Housing discrimination is prohibited by the Fair Housing Act. Discrimination covered by the Act can take many different forms beyond just raising prices or lying about availability. For example, the Act addresses wheelchair access in some newer properties. Learn what the Fair Housing Act covers, how to complain, and how the investigation process works.
The Fair Housing Act does not specifically prohibit discrimination based on sexual orientation or gender identity. But discrimination against someone who is lesbian, gay, bisexual, or transgender (LGBT) may still be in violation of the Act or other state or local regulations. If you think you've been discriminated against for these reasons, file a complaint as described above, or email HUD at LGBTFairhousing@hud.gov with general questions about LGBT housing issues. 
NYCHA will automatically transfer your information to the new payment processing service. If you currently receive your rent statement online or if you have a recurring payment set up, your information was transferred to the new system. You will receive an email letting you know your information has been moved over to the new system with a temporary password. Please sign on and create a new password and review the transferred information for accuracy.

In 2017, 37,000 homes were built as rentals, according to the National Association of Home Builders. That grew to 43,000 last year, or just under 5% of total single-family housing starts. But that is just homes built and held by builders for rent and doesn't include those sold directly to investors, so the numbers are likely larger and growing more quickly.
"We recently entered an agreement with one of our long-standing third-party relationships to build homes that will be purchased by that third-party in a stand-alone rental community," Lennar President Rick Beckwitt said on the company's earnings call. "This community is in Florida and is the first in what we believe will be an ongoing business strategy and relationship where we build and sell homes in bulk on land owned by third parties with no lease-up risk."
If you still prefer to pay by mail, please ensure you are mailing your rent EARLY to allow three to five business days for delivery and processing. When you receive your monthly rent statement each month, just tear off the remittance slip and place it in the enclosed envelope with your check or money order made out to “New York City Housing Authority.”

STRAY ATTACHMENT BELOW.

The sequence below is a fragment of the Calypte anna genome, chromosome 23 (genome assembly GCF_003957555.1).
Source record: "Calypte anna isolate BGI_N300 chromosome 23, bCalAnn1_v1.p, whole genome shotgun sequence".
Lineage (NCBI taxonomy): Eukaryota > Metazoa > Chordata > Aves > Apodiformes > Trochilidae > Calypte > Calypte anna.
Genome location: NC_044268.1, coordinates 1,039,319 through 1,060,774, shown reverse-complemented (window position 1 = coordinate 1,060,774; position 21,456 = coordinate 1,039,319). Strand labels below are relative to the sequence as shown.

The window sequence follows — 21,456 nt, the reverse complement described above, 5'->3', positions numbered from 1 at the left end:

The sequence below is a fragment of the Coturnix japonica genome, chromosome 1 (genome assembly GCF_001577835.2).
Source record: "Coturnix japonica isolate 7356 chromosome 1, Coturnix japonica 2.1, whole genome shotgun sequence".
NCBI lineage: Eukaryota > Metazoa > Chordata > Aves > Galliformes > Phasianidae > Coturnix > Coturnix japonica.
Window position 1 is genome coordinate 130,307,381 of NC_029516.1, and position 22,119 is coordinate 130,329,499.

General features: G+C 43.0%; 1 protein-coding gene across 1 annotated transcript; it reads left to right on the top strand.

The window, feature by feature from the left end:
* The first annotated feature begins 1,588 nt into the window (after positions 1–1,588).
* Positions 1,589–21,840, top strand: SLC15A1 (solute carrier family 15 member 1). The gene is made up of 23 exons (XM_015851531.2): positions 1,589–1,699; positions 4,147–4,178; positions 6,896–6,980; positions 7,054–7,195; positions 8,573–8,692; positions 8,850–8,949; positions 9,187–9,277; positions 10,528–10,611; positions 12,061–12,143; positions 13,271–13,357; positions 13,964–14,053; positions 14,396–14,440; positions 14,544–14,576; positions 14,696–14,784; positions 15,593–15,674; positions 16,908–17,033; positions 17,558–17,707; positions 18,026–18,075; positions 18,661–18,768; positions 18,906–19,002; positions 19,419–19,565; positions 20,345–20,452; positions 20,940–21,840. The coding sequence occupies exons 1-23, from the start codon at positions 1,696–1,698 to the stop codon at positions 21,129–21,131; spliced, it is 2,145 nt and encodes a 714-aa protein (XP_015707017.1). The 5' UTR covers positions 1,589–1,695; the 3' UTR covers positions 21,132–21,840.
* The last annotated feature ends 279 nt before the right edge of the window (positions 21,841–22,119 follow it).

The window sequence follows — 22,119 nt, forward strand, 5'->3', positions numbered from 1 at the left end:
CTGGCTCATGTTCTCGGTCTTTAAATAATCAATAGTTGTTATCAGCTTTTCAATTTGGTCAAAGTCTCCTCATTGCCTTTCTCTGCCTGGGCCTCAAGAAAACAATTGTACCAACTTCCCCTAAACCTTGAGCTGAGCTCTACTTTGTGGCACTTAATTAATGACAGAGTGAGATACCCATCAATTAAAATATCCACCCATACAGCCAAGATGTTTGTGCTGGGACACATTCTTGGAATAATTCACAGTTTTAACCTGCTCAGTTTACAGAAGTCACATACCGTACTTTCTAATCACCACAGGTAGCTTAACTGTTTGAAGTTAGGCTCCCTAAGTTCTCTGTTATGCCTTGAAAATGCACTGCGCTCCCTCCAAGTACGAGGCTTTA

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Whether you pay your rent by phone, mail, online, or in person at a payment center, your rent is due on the first day of each month. Paying your rent on time is the most important thing you can do to support your development’s services and amenities. Residents who do not pay their rent on time are subject to legal action and possible eviction. If you have an unexpected change in your income, please see your development manager. We can help you get financial counseling or adjust your rent, if warranted. If you have any questions related to rent payments or e-Bills, please contact the Customer Contact Center at 718-707-7771.
NYCHA will automatically transfer your information to the new payment processing service. If you currently receive your rent statement online or if you have a recurring payment set up, your information was transferred to the new system. You will receive an email letting you know your information has been moved over to the new system with a temporary password. Please sign on and create a new password and review the transferred information for accuracy.
People with low income Low Income: a total family income that’s no more than the Section 8 low-income limit established by HUD. Individuals are considered one-person families. , seniors Senior: for housing benefit eligibility purposes, a person who is 62 or older. , and people with disabilities Person with a Disability: a person whose physical or mental impairment substantially limits one or more major life activities, such as eating or walking. may qualify for help from the U.S. Department of Housing and Urban Development (HUD) to get affordable rental housing. HUD doesn't own rental property. It gives money to states and building owners, who in turn provide low-income housing opportunities.
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